Oecologia

, Volume 12, Issue 4, pp 349–372 | Cite as

The effect of season of growth on the chemical composition of cambial saps of Eucalyptus regnans trees

  • C. M. Stewart
  • J. F. Melvin
  • N. Ditchburne
  • S. H. Tham
Article

Summary

Bark was stripped, at monthly intervals, from the stems of ten previously-unsampled trees of Eucalyptus regnans F. Muell. The exposed surfaces of inner phloem and outer xylem yielded phloem and cambial saps which were rapidly frozen. After freeze drying to determine the contents of water and dry-matter, the samples were extracted with 80% ethanol. The main components in this extract are low molecular weight carbohydrates and salts of inorganic acids. The carbohydrates comprise stachyose, raffinose, sucrose, galactinol, glucose, fructose, myo-inositol and galactose; sucrose is invariably the major component. The amounts of all components varied widely during the sampling period. Multiple regression analyses showed that season of growth has a significant effect on sucrose, glucose, fructose, total sugars and soluble dry-matter, maxima being recorded near the beginning of autumn and spring, and minima near the beginning of winter and summer; that oligosaccharide and myoinositol contents are significantly related to atmospheric temperature; and that rainfall has a significant effect on the hexose and total sugar contents, saps from the xylem surfaces being more affected than those from the phloem surfaces. The translocated photosynthates in E. regnans appear to be oligosaccharides of the raffinose family and sucrose. Significant negative correlations between oligosaccharides and both sucrose and myoinositol, and significant positive correlations between sucrose and both glucose and fructose, are consistent with enzymic hydrolysis and resynthesis of most di- and oligosaccharides. The biosynthetic demands of developing secondary tissues and/or the fluctuations in composition of sieve-tube assimilates appear to control the composition of the sugars in the saps. Oligosaccharides and sucrose may function as soluble reserve substances as well as translocated photosynthates. It is possible that myoinositolis a key component in the interconversion processes of the sugars; experiments with radioactive sugars tend to lend support to this contention, especially during winter conditions.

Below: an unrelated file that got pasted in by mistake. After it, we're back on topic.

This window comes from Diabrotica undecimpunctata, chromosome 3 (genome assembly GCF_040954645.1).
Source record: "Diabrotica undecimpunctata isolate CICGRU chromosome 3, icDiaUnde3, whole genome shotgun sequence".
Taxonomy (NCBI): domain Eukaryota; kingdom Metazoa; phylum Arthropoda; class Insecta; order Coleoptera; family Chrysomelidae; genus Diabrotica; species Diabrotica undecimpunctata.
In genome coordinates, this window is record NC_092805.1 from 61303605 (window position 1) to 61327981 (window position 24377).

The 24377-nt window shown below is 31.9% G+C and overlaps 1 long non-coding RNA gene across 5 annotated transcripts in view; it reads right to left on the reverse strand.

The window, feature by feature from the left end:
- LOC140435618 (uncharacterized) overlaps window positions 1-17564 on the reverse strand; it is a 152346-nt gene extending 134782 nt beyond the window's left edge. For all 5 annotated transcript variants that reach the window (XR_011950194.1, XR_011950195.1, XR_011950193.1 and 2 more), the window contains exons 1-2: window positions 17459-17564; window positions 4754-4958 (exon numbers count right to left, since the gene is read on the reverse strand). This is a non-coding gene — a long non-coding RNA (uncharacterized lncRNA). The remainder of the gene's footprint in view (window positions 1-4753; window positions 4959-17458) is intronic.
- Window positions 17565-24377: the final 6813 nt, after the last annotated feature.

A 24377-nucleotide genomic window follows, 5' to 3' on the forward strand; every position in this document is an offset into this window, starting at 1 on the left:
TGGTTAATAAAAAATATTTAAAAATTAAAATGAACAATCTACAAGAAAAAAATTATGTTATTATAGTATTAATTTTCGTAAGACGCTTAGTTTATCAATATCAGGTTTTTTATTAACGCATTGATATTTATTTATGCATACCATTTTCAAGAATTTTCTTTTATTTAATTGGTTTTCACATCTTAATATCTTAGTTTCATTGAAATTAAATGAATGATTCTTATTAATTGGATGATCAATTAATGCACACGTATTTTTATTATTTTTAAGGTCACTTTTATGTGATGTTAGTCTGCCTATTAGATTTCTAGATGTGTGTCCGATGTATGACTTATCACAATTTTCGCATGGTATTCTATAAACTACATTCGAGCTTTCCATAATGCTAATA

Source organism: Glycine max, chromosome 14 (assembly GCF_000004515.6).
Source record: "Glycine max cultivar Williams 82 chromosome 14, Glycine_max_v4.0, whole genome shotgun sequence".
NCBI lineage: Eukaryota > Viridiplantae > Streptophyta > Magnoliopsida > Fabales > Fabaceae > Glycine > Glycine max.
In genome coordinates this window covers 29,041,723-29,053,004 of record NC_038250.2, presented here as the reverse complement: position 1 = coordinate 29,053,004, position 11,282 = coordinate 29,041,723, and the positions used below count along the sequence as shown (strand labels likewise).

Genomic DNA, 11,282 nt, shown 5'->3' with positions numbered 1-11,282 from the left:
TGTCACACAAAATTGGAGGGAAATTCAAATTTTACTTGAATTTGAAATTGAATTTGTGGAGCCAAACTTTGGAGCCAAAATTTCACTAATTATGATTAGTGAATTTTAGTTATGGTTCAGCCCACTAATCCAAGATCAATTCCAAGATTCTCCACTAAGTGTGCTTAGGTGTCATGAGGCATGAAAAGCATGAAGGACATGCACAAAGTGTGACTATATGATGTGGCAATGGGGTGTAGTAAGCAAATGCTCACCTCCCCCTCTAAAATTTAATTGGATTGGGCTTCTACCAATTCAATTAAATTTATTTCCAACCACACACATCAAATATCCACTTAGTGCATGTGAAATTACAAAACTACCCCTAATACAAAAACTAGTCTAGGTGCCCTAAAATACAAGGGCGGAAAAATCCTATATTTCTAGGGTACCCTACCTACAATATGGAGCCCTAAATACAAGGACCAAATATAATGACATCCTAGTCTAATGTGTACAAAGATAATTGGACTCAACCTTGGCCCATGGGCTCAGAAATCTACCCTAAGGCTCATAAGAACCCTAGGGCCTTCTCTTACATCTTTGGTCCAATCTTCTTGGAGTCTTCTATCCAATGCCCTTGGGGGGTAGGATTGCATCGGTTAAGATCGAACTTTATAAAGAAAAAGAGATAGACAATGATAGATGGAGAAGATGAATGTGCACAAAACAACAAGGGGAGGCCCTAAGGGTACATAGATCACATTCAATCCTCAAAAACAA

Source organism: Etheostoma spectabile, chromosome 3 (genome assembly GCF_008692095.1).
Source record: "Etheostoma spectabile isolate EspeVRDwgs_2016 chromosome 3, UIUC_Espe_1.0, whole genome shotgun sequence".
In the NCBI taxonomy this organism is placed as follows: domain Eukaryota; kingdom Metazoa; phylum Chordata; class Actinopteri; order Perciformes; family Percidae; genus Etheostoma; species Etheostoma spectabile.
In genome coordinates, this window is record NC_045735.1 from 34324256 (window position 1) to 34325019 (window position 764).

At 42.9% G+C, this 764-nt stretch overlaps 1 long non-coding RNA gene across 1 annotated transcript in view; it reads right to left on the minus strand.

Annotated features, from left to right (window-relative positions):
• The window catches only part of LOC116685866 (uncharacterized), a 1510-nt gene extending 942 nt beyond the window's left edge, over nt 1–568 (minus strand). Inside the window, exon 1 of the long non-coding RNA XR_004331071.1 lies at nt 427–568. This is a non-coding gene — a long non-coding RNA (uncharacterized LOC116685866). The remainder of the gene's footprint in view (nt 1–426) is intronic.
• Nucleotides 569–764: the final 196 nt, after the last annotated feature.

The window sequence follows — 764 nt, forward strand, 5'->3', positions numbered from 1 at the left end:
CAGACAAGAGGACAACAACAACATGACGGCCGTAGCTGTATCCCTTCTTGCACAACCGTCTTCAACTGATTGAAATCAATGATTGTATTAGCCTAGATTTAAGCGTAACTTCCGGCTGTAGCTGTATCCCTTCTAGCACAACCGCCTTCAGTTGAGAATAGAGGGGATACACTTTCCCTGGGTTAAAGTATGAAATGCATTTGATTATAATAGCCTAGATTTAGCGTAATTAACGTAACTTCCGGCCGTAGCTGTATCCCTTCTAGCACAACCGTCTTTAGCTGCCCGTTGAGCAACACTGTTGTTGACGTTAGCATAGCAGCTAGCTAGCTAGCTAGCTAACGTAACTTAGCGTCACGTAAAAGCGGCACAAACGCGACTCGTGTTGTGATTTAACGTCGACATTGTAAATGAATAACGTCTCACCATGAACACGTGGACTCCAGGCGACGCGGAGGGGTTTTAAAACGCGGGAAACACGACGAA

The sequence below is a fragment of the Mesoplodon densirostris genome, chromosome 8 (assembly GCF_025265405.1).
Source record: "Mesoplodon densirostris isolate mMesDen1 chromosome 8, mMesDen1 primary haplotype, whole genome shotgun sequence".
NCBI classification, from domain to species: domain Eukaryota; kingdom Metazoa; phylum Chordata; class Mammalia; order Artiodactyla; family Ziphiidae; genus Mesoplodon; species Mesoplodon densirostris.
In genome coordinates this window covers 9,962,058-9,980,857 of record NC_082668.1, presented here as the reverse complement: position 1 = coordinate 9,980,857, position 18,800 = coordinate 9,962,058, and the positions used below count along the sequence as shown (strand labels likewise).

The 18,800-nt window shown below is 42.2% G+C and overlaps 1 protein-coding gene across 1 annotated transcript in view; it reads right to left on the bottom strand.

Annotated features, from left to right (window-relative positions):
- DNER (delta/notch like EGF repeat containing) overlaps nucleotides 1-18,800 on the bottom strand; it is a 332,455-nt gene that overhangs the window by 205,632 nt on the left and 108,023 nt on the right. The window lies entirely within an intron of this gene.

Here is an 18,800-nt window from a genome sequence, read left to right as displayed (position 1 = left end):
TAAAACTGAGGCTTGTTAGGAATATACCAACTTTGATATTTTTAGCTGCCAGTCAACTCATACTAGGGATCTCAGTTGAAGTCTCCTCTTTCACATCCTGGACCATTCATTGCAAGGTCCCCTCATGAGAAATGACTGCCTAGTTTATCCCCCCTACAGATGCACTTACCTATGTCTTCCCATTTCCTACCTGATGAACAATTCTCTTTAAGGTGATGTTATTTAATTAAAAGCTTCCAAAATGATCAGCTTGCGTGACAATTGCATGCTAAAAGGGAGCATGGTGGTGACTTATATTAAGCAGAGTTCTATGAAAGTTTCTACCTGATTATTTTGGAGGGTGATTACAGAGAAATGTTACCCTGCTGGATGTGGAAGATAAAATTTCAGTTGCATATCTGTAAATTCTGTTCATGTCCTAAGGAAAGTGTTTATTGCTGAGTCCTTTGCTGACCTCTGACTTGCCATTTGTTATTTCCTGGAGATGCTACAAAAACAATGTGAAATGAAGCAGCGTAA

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Copyright information

© Springer-Verlag 1973

Authors and Affiliations

  • C. M. Stewart
    • 1
  • J. F. Melvin
    • 1
    • 2
  • N. Ditchburne
    • 1
    • 3
  • S. H. Tham
    • 1
  1. 1.Forest Products Laboratory, Division of Applied ChemistryC.S.I.R.O.South Melbourne
  2. 2.MalvernAustralia
  3. 3.Division of Mathematical Statistics Forest Products LaboratoryC.S.I.R.O.South MelbourneAustralia

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